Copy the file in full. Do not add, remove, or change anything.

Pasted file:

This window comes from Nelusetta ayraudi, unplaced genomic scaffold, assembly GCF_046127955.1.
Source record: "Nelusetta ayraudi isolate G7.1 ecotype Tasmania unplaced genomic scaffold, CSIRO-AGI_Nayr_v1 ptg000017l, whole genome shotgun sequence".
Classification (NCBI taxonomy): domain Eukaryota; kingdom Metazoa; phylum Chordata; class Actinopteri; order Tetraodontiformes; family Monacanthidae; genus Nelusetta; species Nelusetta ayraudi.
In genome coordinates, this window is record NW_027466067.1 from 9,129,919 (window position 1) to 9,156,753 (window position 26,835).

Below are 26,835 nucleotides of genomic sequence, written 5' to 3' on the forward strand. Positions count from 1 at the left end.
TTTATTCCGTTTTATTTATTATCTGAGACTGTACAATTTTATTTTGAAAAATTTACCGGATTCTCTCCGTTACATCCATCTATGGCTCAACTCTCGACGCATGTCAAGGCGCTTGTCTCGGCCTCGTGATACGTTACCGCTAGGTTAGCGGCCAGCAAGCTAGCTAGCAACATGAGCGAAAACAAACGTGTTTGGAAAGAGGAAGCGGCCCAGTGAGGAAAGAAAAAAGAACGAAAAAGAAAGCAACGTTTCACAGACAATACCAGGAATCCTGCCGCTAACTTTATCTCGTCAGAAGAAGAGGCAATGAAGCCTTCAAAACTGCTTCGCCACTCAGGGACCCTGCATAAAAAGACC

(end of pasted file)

This window comes from Nelusetta ayraudi, unplaced genomic scaffold, assembly GCF_046127955.1.
Source record: "Nelusetta ayraudi isolate G7.1 ecotype Tasmania unplaced genomic scaffold, CSIRO-AGI_Nayr_v1 ptg000017l, whole genome shotgun sequence".
Classification (NCBI taxonomy): domain Eukaryota; kingdom Metazoa; phylum Chordata; class Actinopteri; order Tetraodontiformes; family Monacanthidae; genus Nelusetta; species Nelusetta ayraudi.
In genome coordinates, this window is record NW_027466067.1 from 9,129,919 (window position 1) to 9,156,753 (window position 26,835).

Below are 26,835 nucleotides of genomic sequence, written 5' to 3' on the forward strand. Positions count from 1 at the left end.
TTTATTCCGTTTTATTTATTATCTGAGACTGTACAATTTTATTTTGAAAAATTTACCGGATTCTCTCCGTTACATCCATCTATGGCTCAACTCTCGACGCATGTCAAGGCGCTTGTCTCGGCCTCGTGATACGTTACCGCTAGGTTAGCGGCCAGCAAGCTAGCTAGCAACATGAGCGAAAACAAACGTGTTTGGAAAGAGGAAGCGGCCCAGTGAGGAAAGAAAAAAGAACGAAAAAGAAAGCAACGTTTCACAGACAATACCAGGAATCCTGCCGCTAACTTTATCTCGTCAGAAGAAGAGGCAATGAAGCCTTCAAAACTGCTTCGCCACTCAGGGACCCTGCATAAAAAGACC